If you are a regular follower of Lingua Franca, you already know that I’m infatuated with the English language. I’ve had my ups and downs with the language, but I keep hanging in there until one day it will sink in. When will that be? Who knows?
Anyway, one of my favorite sections of the language is the study of idioms or idiomatic expressions. For those of you who are studying English as your second language, idioms are very difficult to understand because their meaning has nothing to do with the words. The meaning of an idiom is associated with local customs or traditions that sometimes go back in time a long way, often to Great Britain or other European countries.
Idioms can be defined as an expression whose meanings cannot be inferred from the meanings of the words that make it up or the usage or vocabulary that is characteristic of a specific group of people. Over the years I’ve collected a large list of idioms which have helped me tremendously in understanding English content. Yesterday, while reading a blog post, I found a new idiom–-“out of their hair”. The blogger wrote, “I have a feeling they were looking for a way to keep me busy and out of their hair.”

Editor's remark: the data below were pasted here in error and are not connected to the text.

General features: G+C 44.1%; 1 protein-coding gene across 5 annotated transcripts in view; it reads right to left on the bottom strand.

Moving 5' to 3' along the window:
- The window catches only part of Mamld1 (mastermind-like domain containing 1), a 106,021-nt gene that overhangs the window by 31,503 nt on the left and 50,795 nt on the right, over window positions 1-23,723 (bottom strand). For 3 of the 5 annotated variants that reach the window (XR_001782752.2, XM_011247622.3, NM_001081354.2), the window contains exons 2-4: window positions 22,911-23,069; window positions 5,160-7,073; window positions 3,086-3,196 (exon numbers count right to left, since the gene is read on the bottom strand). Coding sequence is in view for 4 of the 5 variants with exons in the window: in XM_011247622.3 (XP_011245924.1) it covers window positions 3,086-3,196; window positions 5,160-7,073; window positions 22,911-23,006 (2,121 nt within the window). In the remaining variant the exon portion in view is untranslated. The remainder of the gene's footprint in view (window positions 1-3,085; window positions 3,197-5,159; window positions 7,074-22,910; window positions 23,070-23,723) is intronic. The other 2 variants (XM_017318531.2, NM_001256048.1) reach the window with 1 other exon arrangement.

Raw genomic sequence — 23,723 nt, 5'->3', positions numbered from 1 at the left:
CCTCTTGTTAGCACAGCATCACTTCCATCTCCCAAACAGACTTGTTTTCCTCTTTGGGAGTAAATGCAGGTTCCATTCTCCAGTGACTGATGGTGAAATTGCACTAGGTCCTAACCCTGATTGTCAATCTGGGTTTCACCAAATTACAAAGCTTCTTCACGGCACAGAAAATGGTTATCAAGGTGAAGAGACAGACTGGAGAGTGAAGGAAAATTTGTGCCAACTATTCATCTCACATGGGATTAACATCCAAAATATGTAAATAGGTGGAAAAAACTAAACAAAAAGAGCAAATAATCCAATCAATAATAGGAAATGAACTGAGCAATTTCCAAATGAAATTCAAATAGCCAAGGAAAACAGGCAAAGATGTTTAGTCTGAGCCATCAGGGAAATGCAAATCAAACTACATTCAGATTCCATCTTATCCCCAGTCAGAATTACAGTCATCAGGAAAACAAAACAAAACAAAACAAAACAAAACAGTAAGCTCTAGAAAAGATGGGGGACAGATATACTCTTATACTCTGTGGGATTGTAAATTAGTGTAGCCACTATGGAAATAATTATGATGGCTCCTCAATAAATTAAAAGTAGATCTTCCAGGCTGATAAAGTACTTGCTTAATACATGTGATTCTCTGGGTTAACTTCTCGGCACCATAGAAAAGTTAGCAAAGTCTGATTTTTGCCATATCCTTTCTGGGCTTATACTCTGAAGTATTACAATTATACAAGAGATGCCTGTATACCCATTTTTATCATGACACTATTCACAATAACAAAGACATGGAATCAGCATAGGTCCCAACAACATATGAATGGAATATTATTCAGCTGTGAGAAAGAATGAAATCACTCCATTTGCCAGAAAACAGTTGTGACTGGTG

I noticed the idiom immediately. “out of their hair” had nothing to do with a person’s hair. I researched the expression and found the following information about the new idiom:
1. Get someone out of one’s hair: to cause someone to stop annoying oneself. Example: What do I have to do to get this guy out of my hair.
2. Get out of someone’s hair: to stop annoying someone. Example: Will you get out of my hair! You are a real pain!
Omar is happy. He has added a new idiom to his large collection of English idiomatic expressions. Good Day.